Little elements of old school science fiction do exist in the modern world. We have complex displays capable of display all sorts (and they’re flat) of information and images – we can even touch them and view them in 3D. We have a complex network that connects billions of people around the planet. Billions of people carry devices that allow them to communicate with something in their hand.
Despite everything that we can do and do do every day mankind is always capable of imaging the future. We still haven’t conquered the other planets (largely due to the recession and cosmic limits) but we’ve managed quite a lot. Not bad for a civilization that’s only been intelligent for a few hundred thousand years.
A couple of American scholars (Steve Hanke and Richard Henry) have proposed an idea to change the calendar system over completely so that the September, March, June and December would have 31 days and all the other months would have 30 days. This would then mean that a date would fall on the same day of the week every year. The only problem is that they are never going to be able to get everyone to change over.
The world uses the Gregorian calendar and has done for hundreds of years for the simple reason that it works. Despite the proposed advantages of the Hanke-Henry calendar it would be pretty much impossible to change over because there are millions of devices that are all based off of the Gregorian calendar. One hundred years ago before the age of computers it may have been reasonable to change over but now it is definitely too late.
The problem lies in that most computers count the number of seconds/microseconds since January 1 1970 UTC at midnight and 32-bit computers will continue to do this for another few decades (64-bit can handle large numbers, so are able to go for a considerably longer amount of time). By changing the date systems millions of devices would have to be reconfigured so that they could handle the new dates.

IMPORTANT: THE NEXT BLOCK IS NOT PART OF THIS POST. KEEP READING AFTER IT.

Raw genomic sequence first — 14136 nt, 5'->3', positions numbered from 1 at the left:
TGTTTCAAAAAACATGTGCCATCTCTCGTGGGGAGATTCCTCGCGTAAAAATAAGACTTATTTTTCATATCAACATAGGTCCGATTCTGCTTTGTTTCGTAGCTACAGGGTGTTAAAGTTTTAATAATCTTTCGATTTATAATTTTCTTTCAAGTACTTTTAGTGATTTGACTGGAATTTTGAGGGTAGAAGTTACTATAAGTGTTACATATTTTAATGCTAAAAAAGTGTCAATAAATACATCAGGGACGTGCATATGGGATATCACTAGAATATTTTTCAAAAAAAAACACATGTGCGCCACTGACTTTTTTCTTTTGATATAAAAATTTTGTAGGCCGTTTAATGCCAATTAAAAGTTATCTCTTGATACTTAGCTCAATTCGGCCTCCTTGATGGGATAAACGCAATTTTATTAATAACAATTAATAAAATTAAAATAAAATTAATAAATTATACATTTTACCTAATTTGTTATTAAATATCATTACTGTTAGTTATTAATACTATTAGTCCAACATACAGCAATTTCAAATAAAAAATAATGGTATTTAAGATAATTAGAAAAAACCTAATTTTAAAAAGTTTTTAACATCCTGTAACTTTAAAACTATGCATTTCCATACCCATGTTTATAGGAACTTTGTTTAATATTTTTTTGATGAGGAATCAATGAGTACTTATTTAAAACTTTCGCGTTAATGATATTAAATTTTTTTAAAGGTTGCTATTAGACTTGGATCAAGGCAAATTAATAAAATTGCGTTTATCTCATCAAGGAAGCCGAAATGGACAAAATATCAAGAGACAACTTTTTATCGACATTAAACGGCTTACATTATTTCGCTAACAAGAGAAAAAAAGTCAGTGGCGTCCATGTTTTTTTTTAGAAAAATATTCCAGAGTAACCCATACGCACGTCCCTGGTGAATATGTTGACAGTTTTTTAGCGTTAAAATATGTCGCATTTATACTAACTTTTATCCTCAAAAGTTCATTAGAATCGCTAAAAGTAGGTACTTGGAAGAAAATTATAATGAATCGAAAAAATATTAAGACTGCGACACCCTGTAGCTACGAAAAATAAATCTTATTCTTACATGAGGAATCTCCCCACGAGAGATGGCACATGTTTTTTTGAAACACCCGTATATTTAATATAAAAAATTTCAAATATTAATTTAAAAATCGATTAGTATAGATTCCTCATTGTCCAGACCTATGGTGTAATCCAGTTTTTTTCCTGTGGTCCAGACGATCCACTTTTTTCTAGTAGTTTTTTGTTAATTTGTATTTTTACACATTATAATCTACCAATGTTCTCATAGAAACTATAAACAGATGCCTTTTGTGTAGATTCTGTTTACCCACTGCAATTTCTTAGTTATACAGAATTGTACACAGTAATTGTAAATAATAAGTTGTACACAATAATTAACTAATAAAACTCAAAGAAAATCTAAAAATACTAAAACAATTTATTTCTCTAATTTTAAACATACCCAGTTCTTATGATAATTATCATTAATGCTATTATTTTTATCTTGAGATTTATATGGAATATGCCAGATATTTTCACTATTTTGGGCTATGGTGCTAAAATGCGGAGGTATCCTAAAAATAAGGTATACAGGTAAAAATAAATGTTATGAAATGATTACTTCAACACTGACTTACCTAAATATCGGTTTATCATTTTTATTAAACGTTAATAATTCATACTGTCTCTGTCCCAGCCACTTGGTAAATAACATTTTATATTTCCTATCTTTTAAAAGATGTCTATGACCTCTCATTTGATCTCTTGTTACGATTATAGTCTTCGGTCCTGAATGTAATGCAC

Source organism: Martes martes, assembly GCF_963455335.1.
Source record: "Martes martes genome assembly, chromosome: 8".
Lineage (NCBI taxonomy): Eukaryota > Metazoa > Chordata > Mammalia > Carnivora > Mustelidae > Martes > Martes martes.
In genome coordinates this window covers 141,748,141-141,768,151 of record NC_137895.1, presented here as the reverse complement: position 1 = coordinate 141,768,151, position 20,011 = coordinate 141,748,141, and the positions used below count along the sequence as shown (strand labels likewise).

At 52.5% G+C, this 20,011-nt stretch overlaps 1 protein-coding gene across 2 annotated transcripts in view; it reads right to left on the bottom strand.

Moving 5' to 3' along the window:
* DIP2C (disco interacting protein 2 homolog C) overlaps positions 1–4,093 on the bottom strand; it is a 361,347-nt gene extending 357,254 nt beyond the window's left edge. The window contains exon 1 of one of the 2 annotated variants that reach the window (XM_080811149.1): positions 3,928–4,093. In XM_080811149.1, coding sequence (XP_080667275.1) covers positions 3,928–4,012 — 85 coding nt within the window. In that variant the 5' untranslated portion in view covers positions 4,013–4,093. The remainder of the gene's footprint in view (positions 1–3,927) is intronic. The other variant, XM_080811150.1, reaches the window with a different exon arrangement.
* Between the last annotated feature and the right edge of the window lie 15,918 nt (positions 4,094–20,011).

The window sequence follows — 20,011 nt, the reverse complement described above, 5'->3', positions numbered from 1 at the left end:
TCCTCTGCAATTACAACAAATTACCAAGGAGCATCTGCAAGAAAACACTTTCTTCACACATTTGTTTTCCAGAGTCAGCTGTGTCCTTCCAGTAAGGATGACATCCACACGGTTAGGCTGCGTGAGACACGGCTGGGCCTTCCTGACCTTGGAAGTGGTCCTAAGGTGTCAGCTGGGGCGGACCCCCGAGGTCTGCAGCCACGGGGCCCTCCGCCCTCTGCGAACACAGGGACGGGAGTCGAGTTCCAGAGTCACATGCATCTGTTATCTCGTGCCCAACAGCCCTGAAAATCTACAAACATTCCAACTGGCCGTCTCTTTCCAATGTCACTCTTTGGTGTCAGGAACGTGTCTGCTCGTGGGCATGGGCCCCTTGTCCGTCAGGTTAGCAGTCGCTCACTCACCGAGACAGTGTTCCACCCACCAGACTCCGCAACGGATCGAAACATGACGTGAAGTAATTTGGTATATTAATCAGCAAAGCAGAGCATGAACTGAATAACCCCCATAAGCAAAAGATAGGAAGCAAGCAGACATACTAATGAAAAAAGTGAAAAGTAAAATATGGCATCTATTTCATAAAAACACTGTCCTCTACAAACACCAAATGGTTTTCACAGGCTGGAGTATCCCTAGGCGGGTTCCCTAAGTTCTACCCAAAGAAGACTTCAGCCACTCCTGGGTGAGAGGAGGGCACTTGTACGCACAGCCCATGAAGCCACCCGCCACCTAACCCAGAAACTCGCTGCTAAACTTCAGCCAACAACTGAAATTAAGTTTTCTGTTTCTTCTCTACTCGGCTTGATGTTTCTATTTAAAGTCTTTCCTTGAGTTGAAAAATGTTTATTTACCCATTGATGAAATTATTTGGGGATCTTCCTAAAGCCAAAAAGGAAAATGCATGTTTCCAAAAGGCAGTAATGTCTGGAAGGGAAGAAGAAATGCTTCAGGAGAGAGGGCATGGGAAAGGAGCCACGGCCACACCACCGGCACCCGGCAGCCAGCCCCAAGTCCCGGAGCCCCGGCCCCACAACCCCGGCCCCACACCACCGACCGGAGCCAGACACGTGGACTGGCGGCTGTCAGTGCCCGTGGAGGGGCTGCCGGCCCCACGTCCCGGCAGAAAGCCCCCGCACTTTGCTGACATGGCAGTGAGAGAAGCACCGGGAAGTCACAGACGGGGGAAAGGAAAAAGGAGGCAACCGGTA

Frankly I find the suggestion to change over the date system almost as mad as the campaigns to change over to the duodecimal system (base 12 – which does have mathematical advantages but almost everything is either based off of binary, octal, decimal or hexadecimal).
After having used the WordPress Freshy theme for about eight months I’ve made the decision to change to the Spectrum theme. Here’s what my blog used to look like:
And here is what it now looks like:
As the world celebrates that we happened to have achieved another orbit of the sun by launching loads of fireworks to gradually increase the international debt I sit at my computer happily Googling stuff and blogging for your entertainment. I’ve also just realized how interesting it would be if we could all emigrate to Mars because it would require a load of new months and new year would only happen every 687 (yeah, I know I rounded it up) days. That would be a lot less fireworks although it would probably be a lot less interesting because with enough propulsion they would probably jet off into space because of Mars’ thin atmosphere. I’m getting side tracked*.
I’ve already established across a few blog posts that not much is going to happen this year other than the Olympics. On the bright side you will probably write 2011 instead of 2012 (I’m going to practice to make sure that I don’t) within a few hours and within a week you will have broken all of your New Year resolutions, unless they are really easy…
*I didn’t plan to start worrying about setting fireworks off on Mars this morning.
This is probably going to be a bit of a peculiar post, but I thought I would go over all the geeky things that are going to be happening in the new year. Aside from the end of the world next year is set up to be a pretty average year, so here is some of the stuff that is happening:
- Alan Turing year: Next year Alan Turing would have been 100 so next year there will be special commemorations
- China will launch the Kuafa spacecraft
- IBM will finish Pleiades: Pleiades is a planned supercomputer that will run at 10 petaflops which is, incidentally, faster than your computer
- Quad-core smart phones: This isn’t really a surprise considering in 2010 we didn’t really have much dual core, but quad core does seem ludicrously fast
- Microsoft will release Windows 8: Windows 8 should theoretically come out next year, with rumours currently suggesting late summer/early fall
- Eros on January 31st: NASA have announced that Eros will pass Earth within 16 million miles (not to close, thankfully)
- Curiosity will land on Mars in mid-August: Having set off a few weeks back it is expected NASA’s new rover will land next August
- The world will end on December 21st: Obviously.
Basically next year looks like it will be pretty average. Sad that 2011 will be the last full year though…